Directed by Bernard Kordieh
Starring Maisie Richardson-Sellers, Maja Laskowska, Dudley O’Shaughnessy
Short Film Review by Jack Bottomley
What is it to truly live? Living cannot be easily defined, as different people have different viewpoints on what being alive really means and in writer/director Bernard Kordieh’s hypnotically shot coming of age story Melody, we are taken into the world of midnight adventure and free-spirited lifestyle. Although, as we soon discover, this way of life is often on a periphery of internal conflict and most certainly is complicated.
Melody tells the story of Leah (Maja Laskowska), a young woman recovering from a recent break-up and seeking the advice and company of her maverick mate 'Melody' (Maisie Richardson-Sellers of DC’s Legends of Tomorrow). As these two friends experience the delights of the nightlife, their sisterhood is challenged by wild emotions. The plot is told in a very free and easy fashion, with the structure being less sound and more spontaneous in approach, as evident by a script comprised of a lot of improvisation. Melody is a short film that is very stylish and unorthodox in its presentation of the conflicted characters and feelings. On one hand it is a coming of age story, on another it is a film about what it is to live this way and seek out the appetites of love in the moment without regard or concern for the consequences that soon follow.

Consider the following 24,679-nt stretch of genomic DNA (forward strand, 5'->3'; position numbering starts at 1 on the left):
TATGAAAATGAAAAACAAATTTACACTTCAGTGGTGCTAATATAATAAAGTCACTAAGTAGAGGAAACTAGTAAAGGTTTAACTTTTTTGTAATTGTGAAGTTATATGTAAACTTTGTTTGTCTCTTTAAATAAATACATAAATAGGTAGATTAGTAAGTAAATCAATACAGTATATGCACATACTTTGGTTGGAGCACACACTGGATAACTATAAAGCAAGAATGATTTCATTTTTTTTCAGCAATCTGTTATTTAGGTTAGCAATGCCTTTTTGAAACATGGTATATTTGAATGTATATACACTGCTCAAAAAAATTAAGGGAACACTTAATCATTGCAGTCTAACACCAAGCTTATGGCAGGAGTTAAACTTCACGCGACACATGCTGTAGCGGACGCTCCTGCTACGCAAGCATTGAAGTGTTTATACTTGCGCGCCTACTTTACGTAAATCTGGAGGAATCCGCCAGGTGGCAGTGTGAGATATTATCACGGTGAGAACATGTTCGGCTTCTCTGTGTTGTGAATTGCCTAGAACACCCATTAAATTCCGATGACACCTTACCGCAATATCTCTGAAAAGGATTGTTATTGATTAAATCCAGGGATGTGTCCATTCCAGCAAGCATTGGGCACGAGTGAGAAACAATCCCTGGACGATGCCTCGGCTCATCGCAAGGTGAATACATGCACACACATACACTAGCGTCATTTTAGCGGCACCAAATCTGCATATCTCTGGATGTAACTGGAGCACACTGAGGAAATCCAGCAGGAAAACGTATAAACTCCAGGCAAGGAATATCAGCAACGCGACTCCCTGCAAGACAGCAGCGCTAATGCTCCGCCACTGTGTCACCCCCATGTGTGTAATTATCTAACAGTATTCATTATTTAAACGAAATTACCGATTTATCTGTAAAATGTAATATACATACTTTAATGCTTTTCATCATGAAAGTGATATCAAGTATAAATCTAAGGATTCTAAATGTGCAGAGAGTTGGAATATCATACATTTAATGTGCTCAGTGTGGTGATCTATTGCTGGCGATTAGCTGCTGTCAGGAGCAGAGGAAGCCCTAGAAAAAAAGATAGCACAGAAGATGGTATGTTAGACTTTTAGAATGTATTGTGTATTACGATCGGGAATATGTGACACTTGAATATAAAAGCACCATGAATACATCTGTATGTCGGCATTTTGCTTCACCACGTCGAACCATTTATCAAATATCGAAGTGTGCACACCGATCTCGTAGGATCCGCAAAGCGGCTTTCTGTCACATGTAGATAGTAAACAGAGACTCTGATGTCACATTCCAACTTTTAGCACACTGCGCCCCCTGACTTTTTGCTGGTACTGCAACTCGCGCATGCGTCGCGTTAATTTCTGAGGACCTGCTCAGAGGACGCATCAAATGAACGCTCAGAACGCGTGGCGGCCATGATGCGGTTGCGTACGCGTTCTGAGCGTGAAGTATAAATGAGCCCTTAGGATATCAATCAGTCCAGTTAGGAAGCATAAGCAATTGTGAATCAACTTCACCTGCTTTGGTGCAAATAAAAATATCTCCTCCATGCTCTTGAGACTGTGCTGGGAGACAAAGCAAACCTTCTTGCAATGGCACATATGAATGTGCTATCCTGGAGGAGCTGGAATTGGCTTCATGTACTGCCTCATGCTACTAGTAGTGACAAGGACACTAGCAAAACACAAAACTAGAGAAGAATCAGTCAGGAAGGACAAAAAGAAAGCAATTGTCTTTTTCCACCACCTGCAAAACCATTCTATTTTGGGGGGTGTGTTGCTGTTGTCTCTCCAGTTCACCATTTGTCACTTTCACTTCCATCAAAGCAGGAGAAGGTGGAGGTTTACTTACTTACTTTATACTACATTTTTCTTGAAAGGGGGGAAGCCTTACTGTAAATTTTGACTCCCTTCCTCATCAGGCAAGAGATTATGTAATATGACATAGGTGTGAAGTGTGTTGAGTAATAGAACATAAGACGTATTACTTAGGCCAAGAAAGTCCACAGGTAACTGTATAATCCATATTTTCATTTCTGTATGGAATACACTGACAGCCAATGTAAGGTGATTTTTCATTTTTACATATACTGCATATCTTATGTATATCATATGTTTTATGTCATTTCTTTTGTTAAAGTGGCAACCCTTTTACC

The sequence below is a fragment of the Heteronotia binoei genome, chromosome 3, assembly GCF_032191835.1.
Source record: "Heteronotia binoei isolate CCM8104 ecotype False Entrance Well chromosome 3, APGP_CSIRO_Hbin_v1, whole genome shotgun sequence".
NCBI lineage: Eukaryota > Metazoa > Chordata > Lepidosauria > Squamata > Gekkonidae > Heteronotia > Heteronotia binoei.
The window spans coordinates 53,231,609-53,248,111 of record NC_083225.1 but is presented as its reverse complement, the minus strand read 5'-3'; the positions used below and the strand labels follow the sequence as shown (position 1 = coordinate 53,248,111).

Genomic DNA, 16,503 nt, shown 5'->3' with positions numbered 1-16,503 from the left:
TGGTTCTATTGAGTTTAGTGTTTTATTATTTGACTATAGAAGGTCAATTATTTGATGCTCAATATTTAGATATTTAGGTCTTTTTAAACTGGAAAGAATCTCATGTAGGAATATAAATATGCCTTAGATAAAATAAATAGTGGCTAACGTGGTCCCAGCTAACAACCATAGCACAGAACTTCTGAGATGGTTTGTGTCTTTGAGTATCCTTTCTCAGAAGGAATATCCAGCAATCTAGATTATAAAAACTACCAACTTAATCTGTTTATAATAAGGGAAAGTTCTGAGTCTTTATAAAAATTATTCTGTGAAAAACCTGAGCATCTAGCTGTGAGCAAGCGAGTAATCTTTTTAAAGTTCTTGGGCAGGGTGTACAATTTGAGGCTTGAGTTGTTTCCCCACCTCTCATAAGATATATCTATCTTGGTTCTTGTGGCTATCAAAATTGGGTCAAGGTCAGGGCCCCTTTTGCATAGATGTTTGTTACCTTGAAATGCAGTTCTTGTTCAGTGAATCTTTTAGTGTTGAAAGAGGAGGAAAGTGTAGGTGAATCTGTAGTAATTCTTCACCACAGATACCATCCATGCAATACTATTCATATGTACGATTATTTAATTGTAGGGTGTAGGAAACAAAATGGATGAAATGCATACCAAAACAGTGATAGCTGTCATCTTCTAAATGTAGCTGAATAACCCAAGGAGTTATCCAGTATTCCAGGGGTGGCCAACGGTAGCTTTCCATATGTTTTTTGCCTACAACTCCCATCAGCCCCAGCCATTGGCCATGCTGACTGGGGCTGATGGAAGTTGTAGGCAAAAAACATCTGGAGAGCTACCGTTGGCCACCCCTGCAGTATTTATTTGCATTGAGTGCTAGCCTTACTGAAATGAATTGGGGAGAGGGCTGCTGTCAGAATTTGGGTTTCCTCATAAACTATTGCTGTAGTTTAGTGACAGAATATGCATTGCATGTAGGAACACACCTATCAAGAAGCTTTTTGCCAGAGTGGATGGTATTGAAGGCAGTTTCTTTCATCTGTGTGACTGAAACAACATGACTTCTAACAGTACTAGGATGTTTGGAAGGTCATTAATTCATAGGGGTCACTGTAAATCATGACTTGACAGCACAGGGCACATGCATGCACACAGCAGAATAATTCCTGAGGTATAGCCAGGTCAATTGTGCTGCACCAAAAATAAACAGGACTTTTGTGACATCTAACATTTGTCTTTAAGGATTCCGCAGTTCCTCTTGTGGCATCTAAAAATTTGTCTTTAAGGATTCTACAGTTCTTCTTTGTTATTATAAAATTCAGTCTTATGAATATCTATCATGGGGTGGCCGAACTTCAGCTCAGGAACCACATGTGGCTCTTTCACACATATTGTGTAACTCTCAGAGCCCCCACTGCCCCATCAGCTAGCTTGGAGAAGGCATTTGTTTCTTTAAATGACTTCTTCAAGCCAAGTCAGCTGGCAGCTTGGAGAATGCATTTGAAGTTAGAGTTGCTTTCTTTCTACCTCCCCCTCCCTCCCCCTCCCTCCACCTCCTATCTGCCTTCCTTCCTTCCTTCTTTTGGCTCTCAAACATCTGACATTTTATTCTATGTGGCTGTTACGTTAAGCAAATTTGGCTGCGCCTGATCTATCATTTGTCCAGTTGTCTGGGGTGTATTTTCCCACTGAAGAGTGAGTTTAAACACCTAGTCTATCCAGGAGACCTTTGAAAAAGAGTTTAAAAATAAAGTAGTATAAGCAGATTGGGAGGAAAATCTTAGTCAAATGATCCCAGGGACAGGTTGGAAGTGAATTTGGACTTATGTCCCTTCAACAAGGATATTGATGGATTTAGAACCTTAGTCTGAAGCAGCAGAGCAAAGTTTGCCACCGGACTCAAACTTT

Thanks to Samuel Pierce’s photography, this is a visually intoxicating watch with characters that are every bit as vibrant as the aesthetic presentation and every bit as free-roaming as the narrative. Laskowska as Leah is great, as the character seeks her place with the aid of her much stronger willed friend and hopes towards the future come the climax of the film. Meanwhile Richardson-Sellers as the title character Melody is wonderful as the free thinking and thrill seeking character but in one scene we get an idea, as to how she came to have this ethos, when her inner emotions bubble over uncontrollably. Love is a key component of this divisive film and the love in question revolves around Dudley O’Shaughnessy’s pleasure obsessed Francesco, a character that is unfussed with stability and whose way of life really centres on flimsily structured and ultimately destructive relationships.
Some may well lose patience with Kordieh’s film, which undoubtedly gets as submerged in the presented lifestyle as the character’s do but the film has this flicker of hope beneath all the fractured emotions and party time living, it has an element of living the way you choose and discovering who you are in the process. Melody is very engaging, well acted and alluring, if not for everybody, and you get the feeling that it is an accurate snapshot of how many people go about this strange thing called life, either seeking pleasure or purpose, or even a mixture of the two. An interesting watch.